Blood, Sweat, and Years

The name breaking (breakdancing) should be indicative of it all; breaking pounds the body and often leads to many injuries along the way. Although breaking is technically classified as a dance, it borders the edge of an extreme sport.

Breaking is evaluated as being an all around encompassment of the four fundamentals of the art itself: Toprock, Footwork, Freezes, and Power Moves, and thus it requires years of practice to emerge from novice to skilled. Many of the most talented B-Boys still in the scene today can retell a recollection of countless days and nights spent spinning and falling and repetitively practicing redundancy, all necessary habits to pave a pathway to success. And if you were to collect the sweat over the years while they exhausted their bodies as well as their minds, you could likely fill an Olympic pool. That would be pretty disgusting. Speaking of, if you haven't experienced the excruciating pain of lumps on your shins, swelling red wrists, raw scraped shoulders, colorful bruises on top of bruises, and perhaps the occasional visit of faintness, perhaps you haven't trained like a real B-Boy.

B-Boying originated in the streets of New York, when young kids redirected pent up anger, boredom, and confined imaginations onto the concrete and they became artists with their bodies. They practiced diligently to escape the torments of abusive families, quarrelling boroughs, and violence and drugs all around. This type of training necessitated a submerging of the mind and spirit into a focus that disregarded the dirty, uncomfortable practice environment. Today, many young B-Boys don't face the same aggravations at home, as it has spread across the country into all types of cities and suburbs while even New York has matured a bit, so to speak. Without the desperate need for an outlet, picking up breaking as merely a hobby isn't as likely to have the same effect as if allowing breaking to become a sort of obsession. As with any passion, breaking must become an unstopped training that requires the constant diligence and perseverance that allows a B-Boy to fall and get back up, to practice for hours, and to never stop chasing his dream.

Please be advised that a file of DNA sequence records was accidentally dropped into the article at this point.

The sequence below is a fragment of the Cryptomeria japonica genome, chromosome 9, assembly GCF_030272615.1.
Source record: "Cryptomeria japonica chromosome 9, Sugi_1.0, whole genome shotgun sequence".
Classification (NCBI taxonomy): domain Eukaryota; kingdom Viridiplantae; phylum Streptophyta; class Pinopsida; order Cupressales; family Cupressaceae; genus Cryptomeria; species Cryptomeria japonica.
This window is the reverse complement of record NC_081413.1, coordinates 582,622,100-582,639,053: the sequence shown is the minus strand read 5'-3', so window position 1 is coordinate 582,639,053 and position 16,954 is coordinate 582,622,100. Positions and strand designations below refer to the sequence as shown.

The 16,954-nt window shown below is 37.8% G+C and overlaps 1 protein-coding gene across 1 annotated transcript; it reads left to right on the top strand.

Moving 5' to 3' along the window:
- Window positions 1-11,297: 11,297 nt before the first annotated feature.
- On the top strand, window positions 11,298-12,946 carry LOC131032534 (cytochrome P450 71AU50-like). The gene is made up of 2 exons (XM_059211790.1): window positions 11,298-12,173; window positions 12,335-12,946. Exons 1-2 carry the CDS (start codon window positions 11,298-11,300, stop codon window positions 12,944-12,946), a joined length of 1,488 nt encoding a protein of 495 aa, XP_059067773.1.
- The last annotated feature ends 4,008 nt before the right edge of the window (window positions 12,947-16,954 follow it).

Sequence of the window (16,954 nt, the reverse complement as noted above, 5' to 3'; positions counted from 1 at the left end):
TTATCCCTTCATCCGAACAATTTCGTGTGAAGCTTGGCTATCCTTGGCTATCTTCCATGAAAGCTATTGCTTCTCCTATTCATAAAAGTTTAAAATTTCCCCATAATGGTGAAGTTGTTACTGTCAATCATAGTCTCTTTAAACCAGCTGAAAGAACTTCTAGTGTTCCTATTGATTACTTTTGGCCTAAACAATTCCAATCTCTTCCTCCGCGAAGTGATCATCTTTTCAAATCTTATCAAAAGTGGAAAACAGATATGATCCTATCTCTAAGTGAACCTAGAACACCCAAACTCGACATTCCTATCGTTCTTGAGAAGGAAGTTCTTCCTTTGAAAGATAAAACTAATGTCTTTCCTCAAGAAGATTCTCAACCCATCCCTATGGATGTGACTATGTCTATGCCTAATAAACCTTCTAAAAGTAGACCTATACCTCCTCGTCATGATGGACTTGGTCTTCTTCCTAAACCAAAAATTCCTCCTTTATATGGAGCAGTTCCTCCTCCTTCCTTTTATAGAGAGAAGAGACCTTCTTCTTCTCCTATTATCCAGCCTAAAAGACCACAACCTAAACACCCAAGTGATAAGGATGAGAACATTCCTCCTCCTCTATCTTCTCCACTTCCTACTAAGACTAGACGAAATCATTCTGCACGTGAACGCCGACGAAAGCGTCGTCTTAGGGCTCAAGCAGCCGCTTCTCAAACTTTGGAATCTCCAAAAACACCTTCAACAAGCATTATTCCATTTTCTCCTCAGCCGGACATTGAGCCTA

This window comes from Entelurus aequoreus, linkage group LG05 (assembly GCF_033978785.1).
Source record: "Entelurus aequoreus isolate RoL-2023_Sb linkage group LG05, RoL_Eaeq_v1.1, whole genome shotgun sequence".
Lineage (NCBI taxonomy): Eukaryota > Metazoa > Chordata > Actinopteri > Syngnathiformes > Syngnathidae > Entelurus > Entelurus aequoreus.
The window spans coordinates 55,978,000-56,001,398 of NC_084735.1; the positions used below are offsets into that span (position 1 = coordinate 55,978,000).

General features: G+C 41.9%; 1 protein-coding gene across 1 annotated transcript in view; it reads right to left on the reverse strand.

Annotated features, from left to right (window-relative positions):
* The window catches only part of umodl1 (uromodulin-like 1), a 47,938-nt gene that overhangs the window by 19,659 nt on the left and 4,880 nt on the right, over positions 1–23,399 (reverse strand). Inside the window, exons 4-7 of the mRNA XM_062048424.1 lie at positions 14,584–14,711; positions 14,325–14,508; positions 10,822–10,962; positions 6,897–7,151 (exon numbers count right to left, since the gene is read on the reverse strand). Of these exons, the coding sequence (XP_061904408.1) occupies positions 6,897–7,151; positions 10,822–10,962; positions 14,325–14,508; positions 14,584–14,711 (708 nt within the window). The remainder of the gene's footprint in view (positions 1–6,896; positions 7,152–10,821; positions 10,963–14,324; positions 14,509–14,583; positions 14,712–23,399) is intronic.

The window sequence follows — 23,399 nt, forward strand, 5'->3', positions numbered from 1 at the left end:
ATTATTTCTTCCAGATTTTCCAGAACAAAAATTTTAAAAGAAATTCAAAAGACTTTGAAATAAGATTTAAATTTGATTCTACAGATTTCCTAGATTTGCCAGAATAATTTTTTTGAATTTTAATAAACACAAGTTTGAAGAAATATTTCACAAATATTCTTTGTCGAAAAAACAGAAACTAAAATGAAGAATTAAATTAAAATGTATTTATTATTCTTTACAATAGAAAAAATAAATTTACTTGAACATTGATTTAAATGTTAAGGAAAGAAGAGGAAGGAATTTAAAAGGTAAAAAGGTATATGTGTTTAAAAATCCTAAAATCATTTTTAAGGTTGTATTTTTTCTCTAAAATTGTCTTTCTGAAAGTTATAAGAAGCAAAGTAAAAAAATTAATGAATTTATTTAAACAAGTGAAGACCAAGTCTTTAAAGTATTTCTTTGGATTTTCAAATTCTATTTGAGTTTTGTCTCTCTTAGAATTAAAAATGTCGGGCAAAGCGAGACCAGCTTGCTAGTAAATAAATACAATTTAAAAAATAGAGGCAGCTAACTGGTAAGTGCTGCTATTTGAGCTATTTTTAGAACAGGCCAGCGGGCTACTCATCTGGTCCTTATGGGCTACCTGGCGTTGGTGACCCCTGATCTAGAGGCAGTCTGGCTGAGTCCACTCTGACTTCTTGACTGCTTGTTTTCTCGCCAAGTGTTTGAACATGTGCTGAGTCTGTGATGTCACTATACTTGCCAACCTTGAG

There is always a risk of serious injury involved when taking up such an extreme dance. It is unfortunately common to hear of all types of knee injuries, severe sprains, swollen elbows, and dislocated joints and bones, sometimes even painful breaks. Training will undoubtedly strengthen the body, which can also have a positive effect when the muscles can protect the skeletal structure, but it is never a guaranteed prevention. Like they say; .No pain, no gain..

Considering the personal requirements and the harsh toll breaking is bound to take on one's body, it is a wonder there are so many eager teens and young adults who transform their awe of the dance into an eagerness to become a B-Boy. Breaking simply has that affect on people, with its insane creativity, elimination of inhibition, and rhythmic aesthetics. Well, let these words be a warning to all: breaking takes blood, sweat, and years.

Other Pages of Interest

Learn how to breakdance
Learn how to krump dance
Breakdancing music
Breakdancing movies
 


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